According to a United Nations report on sports and peace, “sport can also be used to reduce tensions and prevent conflict on a broader, community-wide level. Violence has many causes, including a lack of opportunity arising from social and economic exclusion.” Recently The Citizen interviewed sportspersons from the Kashmir valley now living in other parts of India, to understand their perspective on sports.

Ishfaq Ahmed, an assistant coach for the Jamshedpur team in the Indian Super League, said “Football is the most loved game in Kashmir. The curfews have always been there. I think football is the only source of entertainment for the Kashmir division.”

Asked about the challenges he’s faced Ahmed replied, “Being a Kashmiri itself is a challenge.” He described how he had difficulty finding a place to rent, despite being a professional football player, due to his identity as a Kashmiri.

“Financial issues are also there - due to curfews most of the matches get postponed, that effect is already there. But despite that by Almighty’s grace I got somewhere, and I am proud of that.”

In the Valley, said Ahmed, “We have heavy winters, but we just have one indoor stadium, the CRPF’s Bakshi Stadium. The lack of infrastructure is the biggest question mark for the state. They never address these key issues. Kashmir is a conflict zone where sectors like sports are being ignored. It amazes me that even in 2019 we don’t have a single ground with lights for professional matches. One needs to understand that sports can help with unemployment.”

Nadia Nighat, the head coach for under-13s at the Football Leaders Academy in Mumbai, told The Citizen, “As a young girl, I was the only girl playing football in my area. I was often beaten up by my mother for playing with guys. But my dad supported me as he thought it’s just a hobby. They thought I wouldn’t be able to make out a career out of it.”

Nighat spoke about the importance of exposure to more challenging environments. “When I started playing football I thought I knew how to play, but after playing nationals in Jammu, I realised I don’t know anything.”

After doing a graduate course Nighat opened her own academy where she has trained about fifty students. The number of girls that joined was less as many of them had issues with their family.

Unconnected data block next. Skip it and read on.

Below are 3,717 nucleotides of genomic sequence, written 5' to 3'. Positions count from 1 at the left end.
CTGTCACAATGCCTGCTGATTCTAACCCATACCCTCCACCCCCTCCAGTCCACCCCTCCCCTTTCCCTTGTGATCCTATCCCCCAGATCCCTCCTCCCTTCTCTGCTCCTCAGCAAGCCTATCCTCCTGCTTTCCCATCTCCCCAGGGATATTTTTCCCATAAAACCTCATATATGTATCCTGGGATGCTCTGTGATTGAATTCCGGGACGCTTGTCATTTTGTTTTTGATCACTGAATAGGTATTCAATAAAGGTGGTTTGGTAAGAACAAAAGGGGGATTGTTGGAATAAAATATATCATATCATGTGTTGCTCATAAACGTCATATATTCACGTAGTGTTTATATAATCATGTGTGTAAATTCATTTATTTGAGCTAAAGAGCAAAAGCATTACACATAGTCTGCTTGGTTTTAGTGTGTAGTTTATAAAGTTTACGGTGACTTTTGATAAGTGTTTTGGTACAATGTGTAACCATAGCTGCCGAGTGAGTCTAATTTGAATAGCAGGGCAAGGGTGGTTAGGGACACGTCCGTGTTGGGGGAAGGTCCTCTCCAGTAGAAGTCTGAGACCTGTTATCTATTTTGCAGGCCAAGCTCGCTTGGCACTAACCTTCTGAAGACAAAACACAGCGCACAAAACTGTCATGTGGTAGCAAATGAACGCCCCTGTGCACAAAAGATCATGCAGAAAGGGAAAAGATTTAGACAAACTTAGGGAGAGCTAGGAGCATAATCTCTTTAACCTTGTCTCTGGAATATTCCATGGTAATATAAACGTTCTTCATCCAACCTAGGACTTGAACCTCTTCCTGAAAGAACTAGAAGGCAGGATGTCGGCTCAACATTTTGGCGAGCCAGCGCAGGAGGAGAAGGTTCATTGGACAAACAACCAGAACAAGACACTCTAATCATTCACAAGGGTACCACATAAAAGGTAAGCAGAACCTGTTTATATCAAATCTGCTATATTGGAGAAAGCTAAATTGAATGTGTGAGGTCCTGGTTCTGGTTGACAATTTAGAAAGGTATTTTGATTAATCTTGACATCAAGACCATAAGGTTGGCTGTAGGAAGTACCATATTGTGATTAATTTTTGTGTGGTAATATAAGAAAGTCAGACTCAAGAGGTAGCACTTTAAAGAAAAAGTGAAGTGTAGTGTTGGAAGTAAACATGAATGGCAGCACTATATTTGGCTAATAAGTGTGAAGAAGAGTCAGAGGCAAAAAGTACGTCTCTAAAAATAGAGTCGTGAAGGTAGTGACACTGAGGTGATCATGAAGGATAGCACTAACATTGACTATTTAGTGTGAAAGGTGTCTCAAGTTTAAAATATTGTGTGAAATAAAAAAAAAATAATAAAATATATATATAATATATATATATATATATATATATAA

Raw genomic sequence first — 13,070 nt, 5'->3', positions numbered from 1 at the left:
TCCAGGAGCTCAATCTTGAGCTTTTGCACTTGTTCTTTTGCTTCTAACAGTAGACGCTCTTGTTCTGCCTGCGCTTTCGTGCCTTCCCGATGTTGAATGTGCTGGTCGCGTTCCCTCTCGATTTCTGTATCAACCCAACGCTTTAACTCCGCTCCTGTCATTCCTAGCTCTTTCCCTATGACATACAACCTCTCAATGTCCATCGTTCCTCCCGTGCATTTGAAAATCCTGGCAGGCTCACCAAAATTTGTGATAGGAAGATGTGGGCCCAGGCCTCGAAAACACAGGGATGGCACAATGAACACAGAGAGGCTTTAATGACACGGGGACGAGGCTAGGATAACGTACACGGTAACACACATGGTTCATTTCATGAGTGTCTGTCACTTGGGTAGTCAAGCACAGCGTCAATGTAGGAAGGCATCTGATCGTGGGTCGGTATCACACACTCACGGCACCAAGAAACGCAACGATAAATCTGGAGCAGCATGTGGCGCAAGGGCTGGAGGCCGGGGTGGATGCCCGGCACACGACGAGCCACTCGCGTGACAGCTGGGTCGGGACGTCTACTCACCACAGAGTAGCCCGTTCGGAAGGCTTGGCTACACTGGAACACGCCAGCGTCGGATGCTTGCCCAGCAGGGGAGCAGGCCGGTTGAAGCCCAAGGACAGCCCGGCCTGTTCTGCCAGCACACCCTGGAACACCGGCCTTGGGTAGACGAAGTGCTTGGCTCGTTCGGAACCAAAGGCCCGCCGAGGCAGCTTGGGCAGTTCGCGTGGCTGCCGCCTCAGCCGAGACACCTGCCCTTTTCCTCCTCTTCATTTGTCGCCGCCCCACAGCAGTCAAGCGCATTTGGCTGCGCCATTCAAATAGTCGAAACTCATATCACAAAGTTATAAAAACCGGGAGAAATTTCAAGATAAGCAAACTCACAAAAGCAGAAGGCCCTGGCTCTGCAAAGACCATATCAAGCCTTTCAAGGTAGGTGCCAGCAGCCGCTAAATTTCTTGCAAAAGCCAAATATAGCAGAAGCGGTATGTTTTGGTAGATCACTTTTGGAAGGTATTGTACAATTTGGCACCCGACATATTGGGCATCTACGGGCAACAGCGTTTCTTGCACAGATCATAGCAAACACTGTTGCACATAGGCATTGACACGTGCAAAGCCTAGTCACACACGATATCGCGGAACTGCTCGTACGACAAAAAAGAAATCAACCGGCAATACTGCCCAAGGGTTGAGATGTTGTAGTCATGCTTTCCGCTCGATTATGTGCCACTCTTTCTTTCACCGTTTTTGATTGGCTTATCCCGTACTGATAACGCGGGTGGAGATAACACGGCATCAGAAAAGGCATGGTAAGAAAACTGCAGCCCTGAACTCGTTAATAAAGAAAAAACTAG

The biggest challenge came from society, which didn’t give Nighat permission to play. “Often people would talk behind my back - everyone’s eyes were on me, and they would say that if our boys haven’t managed to do anything, how will this girl?”

In Mumbai, Nighat said, “the basics of football are being taught to eight year olds, so the football is of a high level, whereas in the Valley one doesn’t get proper training. Kashmir has a lot of talent among men and women both, but when it comes to females their parents don’t allow them to play. They expect you to be a doctor or an engineer.”

“Parents in Jammu still give chances to their kids,” she added, “but not in Kashmir.” She said that despite such setbacks people’s thinking was changing.

“When I needed support I couldn’t get it, but I hope to support all the women around me.”

Talib Rather, a former national level footballer from Jammu and Kashmir said, “I studied in the Army Public School as a kid. It was known for producing world class talents across the Valley but sadly they gave academics all the preference. And sadly, today other schools have overtaken them.”

“The difference between Delhi and Kashmir is simple: the opportunities,” said Rather. “Few tournaments are organised in Kashmir and only on a small scale, because all the money must come from the organiser’s pocket, while in Delhi there are sponsors for tournaments. Here, average players play in great tournaments. I believe if Kashmir had more investment and attention you would see some serious top players coming from there.”

“In a country dominated by cricket I understood the opportunities available, and I chose to make football my hobby or passion, not my profession. I could have played for the biggest clubs in Kashmir but that was never my dream,” Rather told The Citizen.

On the gender disparity in sports Rather added, “Most sports today demand physicality, and that’s why men and women can’t play together in the same game. Some games which don’t require this physical aspect have seen women grow into worldwide superstars.”

Given the backdrop of violence and conflict in Kashmir, the only way to make it is to have an alternative which is constructive, and provides opportunities, according to Rather. “Sports is not just physical activity. Your mind is the most important thing to excel in any sport.

“Sports can help divert the mind from conflicts and find it some shreds of happiness, because sports influences how you think and perceive situations. It builds your character.”